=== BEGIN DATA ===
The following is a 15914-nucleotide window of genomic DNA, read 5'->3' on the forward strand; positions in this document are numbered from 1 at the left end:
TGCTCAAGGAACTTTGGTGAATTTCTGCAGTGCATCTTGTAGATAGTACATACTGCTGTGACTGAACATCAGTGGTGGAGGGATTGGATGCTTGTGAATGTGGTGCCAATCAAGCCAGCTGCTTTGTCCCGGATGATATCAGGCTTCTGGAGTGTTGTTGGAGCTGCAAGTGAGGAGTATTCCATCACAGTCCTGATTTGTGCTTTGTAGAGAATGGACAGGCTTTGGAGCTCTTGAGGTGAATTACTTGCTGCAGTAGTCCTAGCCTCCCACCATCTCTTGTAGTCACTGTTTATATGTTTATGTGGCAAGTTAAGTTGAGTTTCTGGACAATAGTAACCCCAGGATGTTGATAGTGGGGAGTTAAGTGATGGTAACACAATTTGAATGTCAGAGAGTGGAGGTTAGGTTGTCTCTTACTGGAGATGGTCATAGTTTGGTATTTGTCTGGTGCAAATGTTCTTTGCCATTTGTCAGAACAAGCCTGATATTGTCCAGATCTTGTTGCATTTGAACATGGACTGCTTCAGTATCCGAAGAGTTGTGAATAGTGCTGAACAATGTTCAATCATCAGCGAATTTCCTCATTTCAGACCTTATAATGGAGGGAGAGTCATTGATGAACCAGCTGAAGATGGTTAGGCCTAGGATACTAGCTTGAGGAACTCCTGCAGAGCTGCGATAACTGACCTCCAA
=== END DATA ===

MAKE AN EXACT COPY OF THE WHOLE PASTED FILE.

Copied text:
The following is a 15914-nucleotide window of genomic DNA, read 5'->3' on the forward strand; positions in this document are numbered from 1 at the left end:
TGCTCAAGGAACTTTGGTGAATTTCTGCAGTGCATCTTGTAGATAGTACATACTGCTGTGACTGAACATCAGTGGTGGAGGGATTGGATGCTTGTGAATGTGGTGCCAATCAAGCCAGCTGCTTTGTCCCGGATGATATCAGGCTTCTGGAGTGTTGTTGGAGCTGCAAGTGAGGAGTATTCCATCACAGTCCTGATTTGTGCTTTGTAGAGAATGGACAGGCTTTGGAGCTCTTGAGGTGAATTACTTGCTGCAGTAGTCCTAGCCTCCCACCATCTCTTGTAGTCACTGTTTATATGTTTATGTGGCAAGTTAAGTTGAGTTTCTGGACAATAGTAACCCCAGGATGTTGATAGTGGGGAGTTAAGTGATGGTAACACAATTTGAATGTCAGAGAGTGGAGGTTAGGTTGTCTCTTACTGGAGATGGTCATAGTTTGGTATTTGTCTGGTGCAAATGTTCTTTGCCATTTGTCAGAACAAGCCTGATATTGTCCAGATCTTGTTGCATTTGAACATGGACTGCTTCAGTATCCGAAGAGTTGTGAATAGTGCTGAACAATGTTCAATCATCAGCGAATTTCCTCATTTCAGACCTTATAATGGAGGGAGAGTCATTGATGAACCAGCTGAAGATGGTTAGGCCTAGGATACTAGCTTGAGGAACTCCTGCAGAGCTGCGATAACTGACCTCCAA